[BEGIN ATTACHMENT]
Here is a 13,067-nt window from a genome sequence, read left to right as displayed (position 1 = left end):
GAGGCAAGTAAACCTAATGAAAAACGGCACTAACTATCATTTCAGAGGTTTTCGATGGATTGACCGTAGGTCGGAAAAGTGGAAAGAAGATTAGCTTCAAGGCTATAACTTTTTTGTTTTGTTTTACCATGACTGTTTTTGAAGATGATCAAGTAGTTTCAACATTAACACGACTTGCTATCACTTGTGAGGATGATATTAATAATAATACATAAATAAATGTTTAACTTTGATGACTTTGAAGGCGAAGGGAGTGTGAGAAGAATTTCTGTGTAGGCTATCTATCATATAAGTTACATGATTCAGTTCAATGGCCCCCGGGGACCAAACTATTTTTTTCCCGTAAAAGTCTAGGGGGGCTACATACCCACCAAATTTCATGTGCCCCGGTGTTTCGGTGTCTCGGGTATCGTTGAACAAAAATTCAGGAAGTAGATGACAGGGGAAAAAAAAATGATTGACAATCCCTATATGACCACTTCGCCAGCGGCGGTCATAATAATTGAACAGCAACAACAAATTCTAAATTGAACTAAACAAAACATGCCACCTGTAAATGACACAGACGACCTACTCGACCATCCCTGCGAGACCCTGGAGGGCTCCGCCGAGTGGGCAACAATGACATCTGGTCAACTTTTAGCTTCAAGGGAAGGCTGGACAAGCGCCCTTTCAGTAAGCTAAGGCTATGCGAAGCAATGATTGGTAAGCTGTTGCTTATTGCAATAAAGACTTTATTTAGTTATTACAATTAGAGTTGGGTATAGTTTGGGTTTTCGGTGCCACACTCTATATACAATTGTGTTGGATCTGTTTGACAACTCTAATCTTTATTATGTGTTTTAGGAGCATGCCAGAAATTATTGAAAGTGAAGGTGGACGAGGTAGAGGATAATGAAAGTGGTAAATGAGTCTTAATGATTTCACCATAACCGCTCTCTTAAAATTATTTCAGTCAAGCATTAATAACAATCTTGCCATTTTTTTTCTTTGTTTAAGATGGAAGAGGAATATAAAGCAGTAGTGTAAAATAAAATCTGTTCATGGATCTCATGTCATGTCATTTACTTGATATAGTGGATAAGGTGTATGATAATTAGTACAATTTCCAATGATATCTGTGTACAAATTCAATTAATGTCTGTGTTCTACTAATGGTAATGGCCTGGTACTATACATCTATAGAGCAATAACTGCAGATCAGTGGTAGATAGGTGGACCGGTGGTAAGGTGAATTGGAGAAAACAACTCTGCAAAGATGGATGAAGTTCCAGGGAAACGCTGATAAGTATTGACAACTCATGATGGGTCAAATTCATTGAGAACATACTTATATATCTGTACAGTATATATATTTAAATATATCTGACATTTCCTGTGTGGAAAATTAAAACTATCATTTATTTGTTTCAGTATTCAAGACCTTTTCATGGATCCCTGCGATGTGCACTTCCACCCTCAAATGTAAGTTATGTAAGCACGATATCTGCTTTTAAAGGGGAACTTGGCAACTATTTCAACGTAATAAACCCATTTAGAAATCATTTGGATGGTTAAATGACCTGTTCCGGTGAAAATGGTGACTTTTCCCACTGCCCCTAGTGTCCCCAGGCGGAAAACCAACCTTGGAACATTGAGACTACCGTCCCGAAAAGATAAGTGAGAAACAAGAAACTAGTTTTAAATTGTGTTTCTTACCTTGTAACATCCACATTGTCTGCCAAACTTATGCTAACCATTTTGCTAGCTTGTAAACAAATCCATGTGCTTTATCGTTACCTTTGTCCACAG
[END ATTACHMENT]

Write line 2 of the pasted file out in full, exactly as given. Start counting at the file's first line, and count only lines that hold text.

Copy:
GAGGCAAGTAAACCTAATGAAAAACGGCACTAACTATCATTTCAGAGGTTTTCGATGGATTGACCGTAGGTCGGAAAAGTGGAAAGAAGATTAGCTTCAAGGCTATAACTTTTTTGTTTTGTTTTACCATGACTGTTTTTGAAGATGATCAAGTAGTTTCAACATTAACACGACTTGCTATCACTTGTGAGGATGATATTAATAATAATACATAAATAAATGTTTAACTTTGATGACTTTGAAGGCGAAGGGAGTGTGAGAAGAATTTCTGTGTAGGCTATCTATCATATAAGTTACATGATTCAGTTCAATGGCCCCCGGGGACCAAACTATTTTTTTCCCGTAAAAGTCTAGGGGGGCTACATACCCACCAAATTTCATGTGCCCCGGTGTTTCGGTGTCTCGGGTATCGTTGAACAAAAATTCAGGAAGTAGATGACAGGGGAAAAAAAAATGATTGACAATCCCTATATGACCACTTCGCCAGCGGCGGTCATAATAATTGAACAGCAACAACAAATTCTAAATTGAACTAAACAAAACATGCCACCTGTAAATGACACAGACGACCTACTCGACCATCCCTGCGAGACCCTGGAGGGCTCCGCCGAGTGGGCAACAATGACATCTGGTCAACTTTTAGCTTCAAGGGAAGGCTGGACAAGCGCCCTTTCAGTAAGCTAAGGCTATGCGAAGCAATGATTGGTAAGCTGTTGCTTATTGCAATAAAGACTTTATTTAGTTATTACAATTAGAGTTGGGTATAGTTTGGGTTTTCGGTGCCACACTCTATATACAATTGTGTTGGATCTGTTTGACAACTCTAATCTTTATTATGTGTTTTAGGAGCATGCCAGAAATTATTGAAAGTGAAGGTGGACGAGGTAGAGGATAATGAAAGTGGTAAATGAGTCTTAATGATTTCACCATAACCGCTCTCTTAAAATTATTTCAGTCAAGCATTAATAACAATCTTGCCATTTTTTTTCTTTGTTTAAGATGGAAGAGGAATATAAAGCAGTAGTGTAAAATAAAATCTGTTCATGGATCTCATGTCATGTCATTTACTTGATATAGTGGATAAGGTGTATGATAATTAGTACAATTTCCAATGATATCTGTGTACAAATTCAATTAATGTCTGTGTTCTACTAATGGTAATGGCCTGGTACTATACATCTATAGAGCAATAACTGCAGATCAGTGGTAGATAGGTGGACCGGTGGTAAGGTGAATTGGAGAAAACAACTCTGCAAAGATGGATGAAGTTCCAGGGAAACGCTGATAAGTATTGACAACTCATGATGGGTCAAATTCATTGAGAACATACTTATATATCTGTACAGTATATATATTTAAATATATCTGACATTTCCTGTGTGGAAAATTAAAACTATCATTTATTTGTTTCAGTATTCAAGACCTTTTCATGGATCCCTGCGATGTGCACTTCCACCCTCAAATGTAAGTTATGTAAGCACGATATCTGCTTTTAAAGGGGAACTTGGCAACTATTTCAACGTAATAAACCCATTTAGAAATCATTTGGATGGTTAAATGACCTGTTCCGGTGAAAATGGTGACTTTTCCCACTGCCCCTAGTGTCCCCAGGCGGAAAACCAACCTTGGAACATTGAGACTACCGTCCCGAAAAGATAAGTGAGAAACAAGAAACTAGTTTTAAATTGTGTTTCTTACCTTGTAACATCCACATTGTCTGCCAAACTTATGCTAACCATTTTGCTAGCTTGTAAACAAATCCATGTGCTTTATCGTTACCTTTGTCCACAG